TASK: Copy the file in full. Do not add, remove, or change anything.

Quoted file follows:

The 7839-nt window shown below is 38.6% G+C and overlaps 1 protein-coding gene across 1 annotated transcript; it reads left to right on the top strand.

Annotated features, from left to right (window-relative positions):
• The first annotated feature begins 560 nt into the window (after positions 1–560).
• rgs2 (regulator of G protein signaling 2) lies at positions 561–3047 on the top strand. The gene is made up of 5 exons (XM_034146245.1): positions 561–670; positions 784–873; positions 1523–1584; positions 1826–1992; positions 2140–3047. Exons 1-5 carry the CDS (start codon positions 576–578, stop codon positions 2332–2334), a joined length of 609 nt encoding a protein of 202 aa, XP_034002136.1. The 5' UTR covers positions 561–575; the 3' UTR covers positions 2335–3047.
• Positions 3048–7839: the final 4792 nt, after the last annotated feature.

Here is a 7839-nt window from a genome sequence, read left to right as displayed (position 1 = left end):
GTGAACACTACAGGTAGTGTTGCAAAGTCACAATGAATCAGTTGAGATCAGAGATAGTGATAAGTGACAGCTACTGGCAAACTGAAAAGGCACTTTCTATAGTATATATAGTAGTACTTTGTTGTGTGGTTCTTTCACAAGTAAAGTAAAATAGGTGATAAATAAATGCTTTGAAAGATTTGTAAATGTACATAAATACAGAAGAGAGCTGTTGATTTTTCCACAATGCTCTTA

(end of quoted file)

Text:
The 7839-nt window shown below is 38.6% G+C and overlaps 1 protein-coding gene across 1 annotated transcript; it reads left to right on the top strand.

Annotated features, from left to right (window-relative positions):
• The first annotated feature begins 560 nt into the window (after positions 1–560).
• rgs2 (regulator of G protein signaling 2) lies at positions 561–3047 on the top strand. The gene is made up of 5 exons (XM_034146245.1): positions 561–670; positions 784–873; positions 1523–1584; positions 1826–1992; positions 2140–3047. Exons 1-5 carry the CDS (start codon positions 576–578, stop codon positions 2332–2334), a joined length of 609 nt encoding a protein of 202 aa, XP_034002136.1. The 5' UTR covers positions 561–575; the 3' UTR covers positions 2335–3047.
• Positions 3048–7839: the final 4792 nt, after the last annotated feature.

Here is a 7839-nt window from a genome sequence, read left to right as displayed (position 1 = left end):
GTGAACACTACAGGTAGTGTTGCAAAGTCACAATGAATCAGTTGAGATCAGAGATAGTGATAAGTGACAGCTACTGGCAAACTGAAAAGGCACTTTCTATAGTATATATAGTAGTACTTTGTTGTGTGGTTCTTTCACAAGTAAAGTAAAATAGGTGATAAATAAATGCTTTGAAAGATTTGTAAATGTACATAAATACAGAAGAGAGCTGTTGATTTTTCCACAATGCTCTTA